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Financial services firms have changed their pay structures to be more aligned with regulator expectations, and to better protect themselves against unexpected developments over multiyear periods
In 2013 financial services executives worldwide expect base-salary increases of 2.2 percent to 2.5 percent, little changed from 2012, according to a report by HR consultancy Mercer. Regionally, excluding those who are expected to have pay freezes, executives in the emerging markets are expected to receive the highest salary increases in 2013 of between 4 percent and 5 percent, followed by North America at 3 percent.
There are marked differences among the sectors of the financial industry, as well. For instance, the median salary increase of 3 percent in the insurance industry outpaces the banking sector.
The data come from Mercer’s Financial Services Executive Compensation Snapshot Survey. The report analyzes compensation data for senior executives provided by banks and insurance companies operating in 21 countries across Asia, Europe and North America.
Senior executives in control roles—HR, risk management, legal, internal audit, compliance and finance—are, as in previous years, set to receive increases at the high end of the range, or about 2.5 percent, in 2013. This is a direct response to regulatory pressure, as financial firms use pay as a means of improving risk management by attracting and engaging talented, experienced staff, according to the report.
The size of the annual bonus is frequently based on a combination of individual, team and company performance. Two-thirds of the organizations surveyed plan to keep their 2013 target annual incentive levels similar to last year’s. One-quarter are planning to increase target annual incentive levels.
“The design of the bonus program is a key area of focus for regulators, and the emphasis is on the use of the incentive design to improve risk management and reduce short-termism,” the report states. “It is a reflection of the progress that has been made in this area over the last two years that most organizations are not planning to make changes to their incentive design in 2013.”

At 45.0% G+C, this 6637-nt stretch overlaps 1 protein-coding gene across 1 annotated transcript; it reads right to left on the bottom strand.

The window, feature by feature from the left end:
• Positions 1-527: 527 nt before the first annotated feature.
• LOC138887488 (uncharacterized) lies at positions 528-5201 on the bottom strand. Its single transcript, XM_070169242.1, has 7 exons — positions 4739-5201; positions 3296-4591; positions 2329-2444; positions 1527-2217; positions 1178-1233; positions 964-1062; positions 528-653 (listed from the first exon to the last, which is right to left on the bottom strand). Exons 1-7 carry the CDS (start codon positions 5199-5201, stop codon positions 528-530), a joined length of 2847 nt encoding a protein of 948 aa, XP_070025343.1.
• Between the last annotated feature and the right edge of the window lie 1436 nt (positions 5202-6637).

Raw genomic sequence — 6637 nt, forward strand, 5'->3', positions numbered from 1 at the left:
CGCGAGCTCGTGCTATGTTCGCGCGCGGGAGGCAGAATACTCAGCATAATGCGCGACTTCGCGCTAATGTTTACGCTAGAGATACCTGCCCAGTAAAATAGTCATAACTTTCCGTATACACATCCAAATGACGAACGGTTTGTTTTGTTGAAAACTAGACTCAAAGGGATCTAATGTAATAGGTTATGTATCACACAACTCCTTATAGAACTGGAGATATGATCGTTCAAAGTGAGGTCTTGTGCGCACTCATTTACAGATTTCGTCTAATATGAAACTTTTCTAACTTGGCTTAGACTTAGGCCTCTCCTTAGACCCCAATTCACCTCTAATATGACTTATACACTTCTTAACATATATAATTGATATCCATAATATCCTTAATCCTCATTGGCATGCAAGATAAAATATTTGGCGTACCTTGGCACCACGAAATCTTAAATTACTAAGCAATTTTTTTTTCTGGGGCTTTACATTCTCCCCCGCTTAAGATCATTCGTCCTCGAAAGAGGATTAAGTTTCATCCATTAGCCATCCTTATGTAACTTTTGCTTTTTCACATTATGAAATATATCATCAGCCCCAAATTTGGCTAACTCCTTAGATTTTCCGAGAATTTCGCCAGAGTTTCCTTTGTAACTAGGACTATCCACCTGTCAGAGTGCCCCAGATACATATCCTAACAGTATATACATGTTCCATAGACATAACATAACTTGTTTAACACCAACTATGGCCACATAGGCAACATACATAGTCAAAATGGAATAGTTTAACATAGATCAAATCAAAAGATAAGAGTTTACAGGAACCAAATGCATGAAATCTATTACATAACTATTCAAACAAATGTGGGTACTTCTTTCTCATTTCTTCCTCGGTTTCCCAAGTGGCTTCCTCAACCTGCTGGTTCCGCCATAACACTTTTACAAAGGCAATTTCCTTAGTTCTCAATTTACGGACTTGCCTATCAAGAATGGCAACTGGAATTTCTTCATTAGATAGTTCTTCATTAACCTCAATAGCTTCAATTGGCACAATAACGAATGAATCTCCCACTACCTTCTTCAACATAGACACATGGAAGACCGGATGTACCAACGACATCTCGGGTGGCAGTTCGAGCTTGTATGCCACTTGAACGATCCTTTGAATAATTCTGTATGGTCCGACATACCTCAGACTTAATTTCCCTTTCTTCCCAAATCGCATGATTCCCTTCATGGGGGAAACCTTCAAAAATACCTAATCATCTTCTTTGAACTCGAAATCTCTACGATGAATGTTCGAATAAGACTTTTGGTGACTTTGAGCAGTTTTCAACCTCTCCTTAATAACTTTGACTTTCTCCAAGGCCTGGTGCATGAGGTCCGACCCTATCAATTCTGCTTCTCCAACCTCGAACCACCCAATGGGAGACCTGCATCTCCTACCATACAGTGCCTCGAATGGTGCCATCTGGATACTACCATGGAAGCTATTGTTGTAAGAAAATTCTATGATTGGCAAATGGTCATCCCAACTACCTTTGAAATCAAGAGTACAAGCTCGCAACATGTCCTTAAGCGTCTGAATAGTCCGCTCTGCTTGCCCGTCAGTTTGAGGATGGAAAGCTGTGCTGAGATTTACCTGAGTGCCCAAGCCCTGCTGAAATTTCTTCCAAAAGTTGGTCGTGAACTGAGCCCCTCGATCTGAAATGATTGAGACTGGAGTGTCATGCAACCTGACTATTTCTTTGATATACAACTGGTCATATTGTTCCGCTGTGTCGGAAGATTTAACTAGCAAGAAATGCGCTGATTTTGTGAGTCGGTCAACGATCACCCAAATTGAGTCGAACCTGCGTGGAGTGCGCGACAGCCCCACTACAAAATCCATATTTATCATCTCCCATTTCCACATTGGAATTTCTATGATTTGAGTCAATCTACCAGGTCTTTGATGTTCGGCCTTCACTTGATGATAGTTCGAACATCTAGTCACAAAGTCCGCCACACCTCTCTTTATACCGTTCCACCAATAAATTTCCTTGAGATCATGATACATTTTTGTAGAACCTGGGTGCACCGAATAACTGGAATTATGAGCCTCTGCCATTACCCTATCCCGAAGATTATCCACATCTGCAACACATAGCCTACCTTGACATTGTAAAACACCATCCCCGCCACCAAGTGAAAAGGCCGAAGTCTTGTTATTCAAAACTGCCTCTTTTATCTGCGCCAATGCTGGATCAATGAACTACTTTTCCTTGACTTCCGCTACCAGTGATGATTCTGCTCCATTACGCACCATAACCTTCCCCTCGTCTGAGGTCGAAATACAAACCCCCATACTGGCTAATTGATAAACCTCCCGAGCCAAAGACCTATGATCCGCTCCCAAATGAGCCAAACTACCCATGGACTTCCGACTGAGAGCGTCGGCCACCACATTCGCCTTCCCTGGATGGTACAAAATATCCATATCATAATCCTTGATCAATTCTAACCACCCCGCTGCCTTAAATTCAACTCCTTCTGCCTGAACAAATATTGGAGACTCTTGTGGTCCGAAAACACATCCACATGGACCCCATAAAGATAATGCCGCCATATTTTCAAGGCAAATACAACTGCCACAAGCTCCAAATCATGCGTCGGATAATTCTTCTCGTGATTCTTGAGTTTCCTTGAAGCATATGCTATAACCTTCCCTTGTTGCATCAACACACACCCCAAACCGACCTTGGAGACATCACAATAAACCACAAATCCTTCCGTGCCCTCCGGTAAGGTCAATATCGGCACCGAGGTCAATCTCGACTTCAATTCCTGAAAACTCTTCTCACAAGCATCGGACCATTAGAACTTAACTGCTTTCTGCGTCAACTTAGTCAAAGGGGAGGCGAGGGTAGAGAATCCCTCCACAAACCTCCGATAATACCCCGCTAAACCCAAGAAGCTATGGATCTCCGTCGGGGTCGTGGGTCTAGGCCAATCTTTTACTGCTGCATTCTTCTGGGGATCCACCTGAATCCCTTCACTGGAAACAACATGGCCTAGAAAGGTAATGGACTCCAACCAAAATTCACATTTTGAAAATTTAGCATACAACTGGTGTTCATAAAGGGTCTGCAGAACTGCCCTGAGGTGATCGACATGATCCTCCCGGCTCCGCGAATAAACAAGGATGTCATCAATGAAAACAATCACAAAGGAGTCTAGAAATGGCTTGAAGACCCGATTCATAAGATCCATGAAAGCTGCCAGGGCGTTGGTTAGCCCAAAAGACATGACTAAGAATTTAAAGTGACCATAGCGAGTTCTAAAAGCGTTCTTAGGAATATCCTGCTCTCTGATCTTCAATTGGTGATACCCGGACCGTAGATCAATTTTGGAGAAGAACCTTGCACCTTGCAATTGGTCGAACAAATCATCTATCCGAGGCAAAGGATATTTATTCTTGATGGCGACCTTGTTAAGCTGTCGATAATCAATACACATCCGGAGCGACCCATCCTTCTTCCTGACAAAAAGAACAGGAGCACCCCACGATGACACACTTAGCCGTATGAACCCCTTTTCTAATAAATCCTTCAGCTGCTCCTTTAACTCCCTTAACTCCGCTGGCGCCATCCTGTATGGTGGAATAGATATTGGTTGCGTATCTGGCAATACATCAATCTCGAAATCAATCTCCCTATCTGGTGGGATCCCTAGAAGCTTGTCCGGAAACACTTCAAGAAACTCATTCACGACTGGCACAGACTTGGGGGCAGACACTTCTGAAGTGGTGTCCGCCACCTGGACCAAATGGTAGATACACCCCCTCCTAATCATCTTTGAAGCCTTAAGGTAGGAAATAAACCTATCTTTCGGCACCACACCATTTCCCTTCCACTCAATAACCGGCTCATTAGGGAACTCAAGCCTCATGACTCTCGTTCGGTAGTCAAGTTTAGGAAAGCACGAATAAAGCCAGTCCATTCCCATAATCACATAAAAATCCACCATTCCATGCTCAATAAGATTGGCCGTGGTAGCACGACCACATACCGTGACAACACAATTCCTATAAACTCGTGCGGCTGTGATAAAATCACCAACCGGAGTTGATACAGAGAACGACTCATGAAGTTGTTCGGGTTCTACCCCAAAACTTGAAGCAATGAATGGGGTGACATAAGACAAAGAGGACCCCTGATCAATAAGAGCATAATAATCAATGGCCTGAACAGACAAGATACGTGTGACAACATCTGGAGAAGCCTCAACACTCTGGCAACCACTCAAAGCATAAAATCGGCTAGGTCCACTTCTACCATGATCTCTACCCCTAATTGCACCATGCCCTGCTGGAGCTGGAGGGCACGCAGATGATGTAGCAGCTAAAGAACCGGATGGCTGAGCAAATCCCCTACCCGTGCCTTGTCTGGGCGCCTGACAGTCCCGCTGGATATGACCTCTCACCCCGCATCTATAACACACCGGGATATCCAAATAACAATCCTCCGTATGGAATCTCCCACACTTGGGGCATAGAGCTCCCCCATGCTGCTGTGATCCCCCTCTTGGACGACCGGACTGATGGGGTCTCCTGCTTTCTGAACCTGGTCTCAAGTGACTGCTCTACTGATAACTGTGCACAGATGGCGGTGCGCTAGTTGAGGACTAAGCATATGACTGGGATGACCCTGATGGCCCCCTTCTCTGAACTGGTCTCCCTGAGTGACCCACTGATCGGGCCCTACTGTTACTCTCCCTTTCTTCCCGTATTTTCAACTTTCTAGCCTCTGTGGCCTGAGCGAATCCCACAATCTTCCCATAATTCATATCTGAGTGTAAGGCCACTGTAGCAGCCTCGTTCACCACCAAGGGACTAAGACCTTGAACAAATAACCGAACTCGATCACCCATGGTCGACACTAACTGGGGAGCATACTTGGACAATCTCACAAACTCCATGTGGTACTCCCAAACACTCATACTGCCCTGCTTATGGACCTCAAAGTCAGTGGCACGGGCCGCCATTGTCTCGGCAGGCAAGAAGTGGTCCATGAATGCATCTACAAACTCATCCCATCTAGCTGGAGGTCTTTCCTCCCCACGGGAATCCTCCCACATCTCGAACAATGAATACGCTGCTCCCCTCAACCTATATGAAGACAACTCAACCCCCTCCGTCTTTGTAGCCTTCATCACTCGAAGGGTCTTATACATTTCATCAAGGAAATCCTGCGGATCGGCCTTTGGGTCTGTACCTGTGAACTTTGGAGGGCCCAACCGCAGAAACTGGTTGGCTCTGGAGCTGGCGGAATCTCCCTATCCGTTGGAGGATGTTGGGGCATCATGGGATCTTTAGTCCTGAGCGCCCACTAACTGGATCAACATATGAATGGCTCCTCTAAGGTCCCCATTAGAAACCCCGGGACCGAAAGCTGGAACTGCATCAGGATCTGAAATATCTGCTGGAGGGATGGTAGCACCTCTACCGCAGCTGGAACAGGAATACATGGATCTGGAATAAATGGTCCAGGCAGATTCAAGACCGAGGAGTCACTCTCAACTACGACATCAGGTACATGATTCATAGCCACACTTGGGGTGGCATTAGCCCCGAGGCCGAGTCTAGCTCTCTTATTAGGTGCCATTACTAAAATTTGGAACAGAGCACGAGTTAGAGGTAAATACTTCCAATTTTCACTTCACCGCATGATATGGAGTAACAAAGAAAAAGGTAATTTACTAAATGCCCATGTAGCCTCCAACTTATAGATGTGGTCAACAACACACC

About half of the financial services organizations indicated that total direct compensation (base salary plus annual incentives plus multiyear compensation) has increased compared with three years ago. Going forward, most companies are not planning to change the mix of vehicles used in multiyear compensation. Among those that are altering their compensation mix, the most common changes are reducing the use of stock options in multiyear compensation packages and increasing the use of performance-contingent restricted stock, especially at North American organizations.
Most surveyed financial organizations (74 percent) have a policy of not paying out deferred or long-term incentives when performance conditions are not met. More than half (53 percent) of the organizations have a clawback policy that recoups vested amounts already paid when individual performance (e.g., noncompliance, breach of code of conduct) or firmwide or business unit conditions (e.g., loss in financial performance, financial restatement) later come to light. Such clawback policies are present in both the banking and insurance industries in North America and Europe.
Some companies, mostly in banking, are considering a clawback provision to cover a larger group throughout the organization. More organizations in North America than elsewhere plan to revise the criteria triggering clawbacks.
Letting the Dust Settle
Over the past several years, “It is clear that banks, in particular, have made changes to their compensation structures to be more aligned with regulator expectations and better protect themselves against unexpected developments in business outcomes over a multiyear time frame,” said Vicki Elliott, global financial services talent leader at Mercer. “This has included a shift away from significant [annual] cash bonuses to a substantial portion of bonuses deferred typically over at least three years and paid partially in shares or related vehicles.”
"Overall governance of compensation, particularly for senior executives and material risk-takers, has also improved, both internally as well as at the board level," she noted. "However, total compensation levels are up over three years ago, yet not as high as pre-financial crisis. Perhaps the time has come to let the dust settle to see how effective the regulated structures are in helping to discourage excessive risk-taking in financial services."
Stephen Miller, CEBS, is an online editor/manager for SHRM.
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